2005 Enforcement of the Animal Welfare Act:
Whose Side is the USDA on?

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2005 Enforcement of the Animal Welfare Act: Whose Side is the USDA on?
By Michael A. Budkie, A.H.T., Executive Director, SAEN
saen@saenonline.org 

Conclusion

The situation for animals in U.S. laboratories, animal dealers, exhibitors, and intermediate handlers is very grave. The USDA/APHIS/AC is arbitrarily decreasing enforcement actions at a time when the numbers of violations of the Animal Welfare Act and the number of animals negatively impacted by those violations is increasing dramatically (44% for violations and 321% for animals effected). The USDA/APHIS/AC is deliberately choosing not to prosecute offenders, is reducing fines to the level of non-existence, and is also promulgating misleading information.

Statistics regarding the use of animals in laboratories has been reported in such a way (by omitting information about the use of animals in federally owned laboratories) so as to give the appearance of a reduction in the use of animals in experimentation, at a time when the actual total is rising. These omissions have been made by a part of the federal government who actually uses more animals intramurally than any other agency. However, the majority of the USDA’s own animals are specifically excluded from all protections of the Animal Welfare Act – even though these are the same species that are protected in the labs of private universities and other research facilities.

Any non-governmental entity with such a poor record would either go out of business or would make massive changes in the hierarchy of the agency in question. However, things continue without major alterations at the USDA – despite internal documentation of malfeasance. When inspectors can’t even be bothered to count animals, what hope is there that federal law is being enforced with any degree of reliability? Though the reported totals of violations and animals effected by those violations are skyrocketing, how many violations go unreported? How much protection do animals really receive?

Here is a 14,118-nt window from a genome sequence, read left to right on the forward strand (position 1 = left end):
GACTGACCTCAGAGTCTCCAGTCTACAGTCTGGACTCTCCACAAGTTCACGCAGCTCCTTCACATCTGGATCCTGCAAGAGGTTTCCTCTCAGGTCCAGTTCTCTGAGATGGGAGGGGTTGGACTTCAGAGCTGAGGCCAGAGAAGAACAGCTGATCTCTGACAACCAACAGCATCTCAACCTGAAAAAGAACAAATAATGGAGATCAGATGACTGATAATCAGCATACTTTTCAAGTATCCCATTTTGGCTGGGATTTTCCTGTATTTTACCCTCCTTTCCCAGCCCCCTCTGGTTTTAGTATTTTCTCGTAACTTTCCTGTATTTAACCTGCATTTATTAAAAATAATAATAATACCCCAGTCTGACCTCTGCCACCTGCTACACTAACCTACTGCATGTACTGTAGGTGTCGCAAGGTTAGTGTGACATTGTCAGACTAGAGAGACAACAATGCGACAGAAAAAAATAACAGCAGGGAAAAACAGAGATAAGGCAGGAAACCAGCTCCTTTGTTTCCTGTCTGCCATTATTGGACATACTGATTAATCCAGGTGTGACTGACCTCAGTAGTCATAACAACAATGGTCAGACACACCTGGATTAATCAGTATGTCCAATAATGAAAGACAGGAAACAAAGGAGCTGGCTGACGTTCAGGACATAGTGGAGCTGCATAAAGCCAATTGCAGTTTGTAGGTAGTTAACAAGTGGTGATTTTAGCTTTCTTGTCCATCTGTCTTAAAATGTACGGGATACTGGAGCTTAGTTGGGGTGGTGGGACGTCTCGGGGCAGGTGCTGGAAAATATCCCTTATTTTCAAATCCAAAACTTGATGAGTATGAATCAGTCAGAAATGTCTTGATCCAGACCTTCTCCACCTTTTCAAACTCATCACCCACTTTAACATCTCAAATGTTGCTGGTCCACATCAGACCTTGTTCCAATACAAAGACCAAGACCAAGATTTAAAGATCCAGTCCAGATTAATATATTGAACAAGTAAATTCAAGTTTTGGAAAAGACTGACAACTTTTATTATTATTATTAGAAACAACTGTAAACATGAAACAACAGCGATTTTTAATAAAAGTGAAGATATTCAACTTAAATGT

Additionally, many other federal agencies use substantial numbers of regulated species in experimentation. The Department of Defense is estimated to utilize over 36,000 regulated animals per year. The National Institutes of Health uses an estimated 16,500 regulated animals per year. The Veteran’s administration experiments upon roughly 13,000 regulated animals per year. Other miscellaneous agencies (including the EPA, Department of the Interior, etc.) use another 11,200 regulated animals per year.

The research facilities which contain these animals receive no outside inspections; they agencies are expected to be self-regulating. There is no independent oversight. There are no prosecutions, no fines, and no meaningful enforcement actions. The roughly 127,500 animals in federally owned laboratories have no meaningful protections. There is no law, because there is no realistic enforcement.

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